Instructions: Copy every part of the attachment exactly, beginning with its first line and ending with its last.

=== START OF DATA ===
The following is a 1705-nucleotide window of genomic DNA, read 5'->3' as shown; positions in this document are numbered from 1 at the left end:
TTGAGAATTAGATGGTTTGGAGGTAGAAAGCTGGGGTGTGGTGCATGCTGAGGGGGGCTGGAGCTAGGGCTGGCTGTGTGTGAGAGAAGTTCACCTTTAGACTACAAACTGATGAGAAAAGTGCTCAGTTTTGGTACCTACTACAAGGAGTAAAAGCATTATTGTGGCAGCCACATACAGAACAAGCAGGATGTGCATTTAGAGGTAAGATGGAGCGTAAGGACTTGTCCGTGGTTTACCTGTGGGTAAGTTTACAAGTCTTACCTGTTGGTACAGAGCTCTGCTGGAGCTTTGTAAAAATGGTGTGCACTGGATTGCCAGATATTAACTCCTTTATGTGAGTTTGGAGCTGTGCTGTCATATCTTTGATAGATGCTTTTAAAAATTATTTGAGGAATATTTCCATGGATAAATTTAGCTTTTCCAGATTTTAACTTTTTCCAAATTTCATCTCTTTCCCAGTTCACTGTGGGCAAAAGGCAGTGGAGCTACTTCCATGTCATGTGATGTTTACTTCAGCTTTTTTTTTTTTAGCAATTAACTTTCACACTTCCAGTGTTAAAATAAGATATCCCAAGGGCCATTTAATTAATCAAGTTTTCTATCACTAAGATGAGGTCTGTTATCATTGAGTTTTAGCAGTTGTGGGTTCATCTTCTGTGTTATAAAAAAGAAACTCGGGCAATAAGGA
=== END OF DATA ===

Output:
The following is a 1705-nucleotide window of genomic DNA, read 5'->3' as shown; positions in this document are numbered from 1 at the left end:
TTGAGAATTAGATGGTTTGGAGGTAGAAAGCTGGGGTGTGGTGCATGCTGAGGGGGGCTGGAGCTAGGGCTGGCTGTGTGTGAGAGAAGTTCACCTTTAGACTACAAACTGATGAGAAAAGTGCTCAGTTTTGGTACCTACTACAAGGAGTAAAAGCATTATTGTGGCAGCCACATACAGAACAAGCAGGATGTGCATTTAGAGGTAAGATGGAGCGTAAGGACTTGTCCGTGGTTTACCTGTGGGTAAGTTTACAAGTCTTACCTGTTGGTACAGAGCTCTGCTGGAGCTTTGTAAAAATGGTGTGCACTGGATTGCCAGATATTAACTCCTTTATGTGAGTTTGGAGCTGTGCTGTCATATCTTTGATAGATGCTTTTAAAAATTATTTGAGGAATATTTCCATGGATAAATTTAGCTTTTCCAGATTTTAACTTTTTCCAAATTTCATCTCTTTCCCAGTTCACTGTGGGCAAAAGGCAGTGGAGCTACTTCCATGTCATGTGATGTTTACTTCAGCTTTTTTTTTTTTAGCAATTAACTTTCACACTTCCAGTGTTAAAATAAGATATCCCAAGGGCCATTTAATTAATCAAGTTTTCTATCACTAAGATGAGGTCTGTTATCATTGAGTTTTAGCAGTTGTGGGTTCATCTTCTGTGTTATAAAAAAGAAACTCGGGCAATAAGGA